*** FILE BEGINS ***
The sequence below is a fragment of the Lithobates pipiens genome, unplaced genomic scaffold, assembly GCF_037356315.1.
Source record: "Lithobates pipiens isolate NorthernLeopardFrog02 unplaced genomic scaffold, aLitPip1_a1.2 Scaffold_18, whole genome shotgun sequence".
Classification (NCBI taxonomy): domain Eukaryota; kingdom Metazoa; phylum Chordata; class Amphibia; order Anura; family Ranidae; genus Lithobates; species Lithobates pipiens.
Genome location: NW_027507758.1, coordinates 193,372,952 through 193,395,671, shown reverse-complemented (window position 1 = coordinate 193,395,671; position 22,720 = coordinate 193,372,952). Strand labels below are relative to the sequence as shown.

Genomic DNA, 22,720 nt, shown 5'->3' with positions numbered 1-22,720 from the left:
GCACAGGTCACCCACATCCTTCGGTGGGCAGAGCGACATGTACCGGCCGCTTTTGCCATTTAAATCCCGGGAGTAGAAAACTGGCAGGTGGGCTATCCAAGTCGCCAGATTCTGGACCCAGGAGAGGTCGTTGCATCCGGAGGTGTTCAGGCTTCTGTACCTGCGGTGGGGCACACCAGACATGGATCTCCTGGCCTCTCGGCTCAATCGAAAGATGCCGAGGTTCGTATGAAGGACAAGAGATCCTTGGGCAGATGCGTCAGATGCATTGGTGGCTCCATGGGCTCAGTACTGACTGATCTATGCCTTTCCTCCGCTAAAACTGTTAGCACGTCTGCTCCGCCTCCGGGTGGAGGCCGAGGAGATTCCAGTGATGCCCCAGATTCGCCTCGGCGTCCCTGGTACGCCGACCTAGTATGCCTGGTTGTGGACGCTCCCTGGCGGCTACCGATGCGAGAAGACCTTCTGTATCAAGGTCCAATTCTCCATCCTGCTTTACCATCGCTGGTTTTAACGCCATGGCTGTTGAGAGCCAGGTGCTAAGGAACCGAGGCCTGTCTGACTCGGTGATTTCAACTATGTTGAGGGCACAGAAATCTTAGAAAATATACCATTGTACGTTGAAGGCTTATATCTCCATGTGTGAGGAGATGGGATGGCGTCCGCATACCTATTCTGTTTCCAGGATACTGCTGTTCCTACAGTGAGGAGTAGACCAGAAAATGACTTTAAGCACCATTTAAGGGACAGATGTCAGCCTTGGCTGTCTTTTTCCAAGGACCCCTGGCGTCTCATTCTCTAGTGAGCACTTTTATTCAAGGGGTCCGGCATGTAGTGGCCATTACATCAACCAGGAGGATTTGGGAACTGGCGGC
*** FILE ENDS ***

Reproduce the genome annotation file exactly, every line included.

The sequence below is a fragment of the Lithobates pipiens genome, unplaced genomic scaffold, assembly GCF_037356315.1.
Source record: "Lithobates pipiens isolate NorthernLeopardFrog02 unplaced genomic scaffold, aLitPip1_a1.2 Scaffold_18, whole genome shotgun sequence".
Classification (NCBI taxonomy): domain Eukaryota; kingdom Metazoa; phylum Chordata; class Amphibia; order Anura; family Ranidae; genus Lithobates; species Lithobates pipiens.
Genome location: NW_027507758.1, coordinates 193,372,952 through 193,395,671, shown reverse-complemented (window position 1 = coordinate 193,395,671; position 22,720 = coordinate 193,372,952). Strand labels below are relative to the sequence as shown.

Genomic DNA, 22,720 nt, shown 5'->3' with positions numbered 1-22,720 from the left:
GCACAGGTCACCCACATCCTTCGGTGGGCAGAGCGACATGTACCGGCCGCTTTTGCCATTTAAATCCCGGGAGTAGAAAACTGGCAGGTGGGCTATCCAAGTCGCCAGATTCTGGACCCAGGAGAGGTCGTTGCATCCGGAGGTGTTCAGGCTTCTGTACCTGCGGTGGGGCACACCAGACATGGATCTCCTGGCCTCTCGGCTCAATCGAAAGATGCCGAGGTTCGTATGAAGGACAAGAGATCCTTGGGCAGATGCGTCAGATGCATTGGTGGCTCCATGGGCTCAGTACTGACTGATCTATGCCTTTCCTCCGCTAAAACTGTTAGCACGTCTGCTCCGCCTCCGGGTGGAGGCCGAGGAGATTCCAGTGATGCCCCAGATTCGCCTCGGCGTCCCTGGTACGCCGACCTAGTATGCCTGGTTGTGGACGCTCCCTGGCGGCTACCGATGCGAGAAGACCTTCTGTATCAAGGTCCAATTCTCCATCCTGCTTTACCATCGCTGGTTTTAACGCCATGGCTGTTGAGAGCCAGGTGCTAAGGAACCGAGGCCTGTCTGACTCGGTGATTTCAACTATGTTGAGGGCACAGAAATCTTAGAAAATATACCATTGTACGTTGAAGGCTTATATCTCCATGTGTGAGGAGATGGGATGGCGTCCGCATACCTATTCTGTTTCCAGGATACTGCTGTTCCTACAGTGAGGAGTAGACCAGAAAATGACTTTAAGCACCATTTAAGGGACAGATGTCAGCCTTGGCTGTCTTTTTCCAAGGACCCCTGGCGTCTCATTCTCTAGTGAGCACTTTTATTCAAGGGGTCCGGCATGTAGTGGCCATTACATCAACCAGGAGGATTTGGGAACTGGCGGC